Artist: Shorthand Phonetics
Title: Everybody Knows Every Romance Needs An Astro Tower
Considering that English is not this bands first language (they are from Jakarta, Indonesia), they certainly don't give that impression if you went purely by their song titles. As well as the above tome, the first three tracks on their Soundclick page are Real Equivalent of Shampoo (Sugar Maliciously...) and Aftermath of Losing Hope, the Concept and the Girl. If that doesn't do anything for you, try She Was My Fixation Until She Threw A Foreign Object At Me (!!). Obviously desperate to get into the Guinness Book of World Records for the longest song titles known to man, what else can this band of 16-17 year olds do?
Well, they make some damn fine music, for a start.
It is very heartening to see other reviewers struggling as much as me with this band because they ARE an incredibly difficult band to listen to, and harder still to give a meaningful review to. Personally, I like this band a lot - and so do many other reviewers I've noticed - and the reason for that is because they are that little bit special. I've liked them ever since I reviewed Whistleblower back in July 2004 despite some horrendous sound problems that have dogged them since forever. Strangely enough, Everybody Knows... is probably the first track where I can say, in all truthfulness, that THIS is a lot closer to the kind of production I have been expecting from this band in all this time. Sure, it's still a bit rough around the edges and the sound itself is a bit blurry, but all the instruments are balanced well and the spirit of the songs comes across exceptionally well.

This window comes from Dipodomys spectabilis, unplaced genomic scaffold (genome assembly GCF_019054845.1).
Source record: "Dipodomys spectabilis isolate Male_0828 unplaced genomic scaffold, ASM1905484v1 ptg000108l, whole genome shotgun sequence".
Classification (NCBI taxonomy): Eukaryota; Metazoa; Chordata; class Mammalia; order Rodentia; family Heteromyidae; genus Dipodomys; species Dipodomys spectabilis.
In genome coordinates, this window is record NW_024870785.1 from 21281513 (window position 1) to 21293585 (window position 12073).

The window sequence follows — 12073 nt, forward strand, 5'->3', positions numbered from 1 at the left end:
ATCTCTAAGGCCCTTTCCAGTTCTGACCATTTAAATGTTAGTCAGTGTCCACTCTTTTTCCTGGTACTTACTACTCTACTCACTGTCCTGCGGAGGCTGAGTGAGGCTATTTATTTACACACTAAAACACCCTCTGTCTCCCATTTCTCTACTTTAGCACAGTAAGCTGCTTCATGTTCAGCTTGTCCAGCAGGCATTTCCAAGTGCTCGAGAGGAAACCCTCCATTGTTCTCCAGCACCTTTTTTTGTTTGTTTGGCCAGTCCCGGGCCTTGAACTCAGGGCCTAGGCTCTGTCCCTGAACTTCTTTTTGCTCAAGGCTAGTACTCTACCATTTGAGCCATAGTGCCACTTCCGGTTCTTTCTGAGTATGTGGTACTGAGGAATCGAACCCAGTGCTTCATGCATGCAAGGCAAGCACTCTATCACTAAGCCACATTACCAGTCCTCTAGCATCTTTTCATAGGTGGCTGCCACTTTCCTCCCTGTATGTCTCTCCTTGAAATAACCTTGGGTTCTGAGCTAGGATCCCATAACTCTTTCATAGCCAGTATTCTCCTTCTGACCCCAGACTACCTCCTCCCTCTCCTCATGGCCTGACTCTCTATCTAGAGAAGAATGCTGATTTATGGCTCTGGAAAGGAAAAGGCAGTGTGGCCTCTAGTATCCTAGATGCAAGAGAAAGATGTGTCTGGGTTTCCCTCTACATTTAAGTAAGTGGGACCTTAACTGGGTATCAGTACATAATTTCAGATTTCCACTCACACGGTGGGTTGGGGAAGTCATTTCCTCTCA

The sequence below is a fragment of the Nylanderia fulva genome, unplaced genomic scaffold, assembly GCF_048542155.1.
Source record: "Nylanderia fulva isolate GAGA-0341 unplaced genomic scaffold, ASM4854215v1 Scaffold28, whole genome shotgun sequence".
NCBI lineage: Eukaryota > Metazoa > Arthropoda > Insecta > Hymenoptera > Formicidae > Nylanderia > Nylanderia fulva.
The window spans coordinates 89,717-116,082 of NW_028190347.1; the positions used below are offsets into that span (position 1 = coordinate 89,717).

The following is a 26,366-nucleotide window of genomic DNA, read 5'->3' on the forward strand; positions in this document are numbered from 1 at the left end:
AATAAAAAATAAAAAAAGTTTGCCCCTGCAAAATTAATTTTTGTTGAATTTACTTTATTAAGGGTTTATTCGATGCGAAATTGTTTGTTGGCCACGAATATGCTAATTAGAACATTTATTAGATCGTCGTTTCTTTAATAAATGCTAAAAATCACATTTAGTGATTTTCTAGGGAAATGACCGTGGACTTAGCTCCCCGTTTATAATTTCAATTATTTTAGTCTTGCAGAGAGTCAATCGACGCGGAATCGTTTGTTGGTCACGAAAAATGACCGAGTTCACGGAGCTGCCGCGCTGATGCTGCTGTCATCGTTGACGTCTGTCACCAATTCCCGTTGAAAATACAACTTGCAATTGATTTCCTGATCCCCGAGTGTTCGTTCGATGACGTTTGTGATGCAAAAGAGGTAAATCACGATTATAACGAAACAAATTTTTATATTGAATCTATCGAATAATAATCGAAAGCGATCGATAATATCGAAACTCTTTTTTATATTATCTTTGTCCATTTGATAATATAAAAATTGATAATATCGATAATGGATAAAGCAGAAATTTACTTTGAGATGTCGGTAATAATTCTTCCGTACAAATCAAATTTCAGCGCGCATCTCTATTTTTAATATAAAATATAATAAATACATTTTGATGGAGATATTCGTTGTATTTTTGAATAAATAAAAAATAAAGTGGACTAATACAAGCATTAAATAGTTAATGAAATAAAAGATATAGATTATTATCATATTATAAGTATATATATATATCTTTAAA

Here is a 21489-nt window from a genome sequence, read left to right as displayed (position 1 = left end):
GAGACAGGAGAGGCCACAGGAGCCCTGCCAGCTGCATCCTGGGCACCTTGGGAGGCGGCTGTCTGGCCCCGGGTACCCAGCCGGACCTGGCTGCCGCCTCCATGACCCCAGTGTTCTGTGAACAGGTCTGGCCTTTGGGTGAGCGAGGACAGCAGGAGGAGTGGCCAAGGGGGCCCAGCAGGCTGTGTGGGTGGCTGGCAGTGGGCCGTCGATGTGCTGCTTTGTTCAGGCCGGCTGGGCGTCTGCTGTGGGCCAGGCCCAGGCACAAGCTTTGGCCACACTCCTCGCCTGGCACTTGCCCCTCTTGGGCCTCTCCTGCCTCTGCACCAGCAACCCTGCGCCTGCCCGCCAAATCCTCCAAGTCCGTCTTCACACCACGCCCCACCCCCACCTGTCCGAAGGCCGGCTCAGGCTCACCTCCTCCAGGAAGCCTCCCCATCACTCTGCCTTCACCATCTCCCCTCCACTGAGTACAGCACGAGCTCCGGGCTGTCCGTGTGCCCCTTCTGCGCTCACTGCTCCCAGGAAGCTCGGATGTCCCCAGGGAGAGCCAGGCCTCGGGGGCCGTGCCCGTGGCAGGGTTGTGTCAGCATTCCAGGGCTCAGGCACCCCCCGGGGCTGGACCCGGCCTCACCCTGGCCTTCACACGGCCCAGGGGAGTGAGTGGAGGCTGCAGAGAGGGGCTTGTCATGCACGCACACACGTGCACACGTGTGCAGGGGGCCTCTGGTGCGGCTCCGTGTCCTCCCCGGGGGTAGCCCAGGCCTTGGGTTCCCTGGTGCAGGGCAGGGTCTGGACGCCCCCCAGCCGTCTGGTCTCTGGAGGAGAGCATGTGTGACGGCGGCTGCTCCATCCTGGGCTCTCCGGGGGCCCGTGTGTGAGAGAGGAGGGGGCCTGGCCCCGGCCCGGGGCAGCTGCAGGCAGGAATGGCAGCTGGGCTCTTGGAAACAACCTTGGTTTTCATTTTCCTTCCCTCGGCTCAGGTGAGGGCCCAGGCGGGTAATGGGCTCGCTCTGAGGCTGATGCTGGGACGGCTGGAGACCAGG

It's in the songwriting that this band has always scored big with me. With great tracks like Green Apple Garden, All Too Platonic, This Goes Out To The Sweet and Niave and many others, Shorthand Phonetics have risen above their sonic problems time and time again and delivered some very hot slices of their own brand of magic along the way. Everybody Knows... is a direct descendant of a lot of the tracks I have mentioned, it being - in this case - a late 1960's throwback full of vaguely spacey lyrics, a vocal delivery that is early Pink Floyd in its twee sound and a huge musical backdrop to work itself out on. Obviously, this being a SP track and all that entails, you will probably have to give it some time to register on your ears and mind but when it does I think you will find that it has all the qualities of some of their best work and - as I say - a much improved overall sound, even though I felt the lead guitars kinda got buried waaaaayyy too much. Great track though, and shows that maybe SP are back on track after 2005's descent into the world of teenage angst.
Recommended, but with some gripes still about the sound....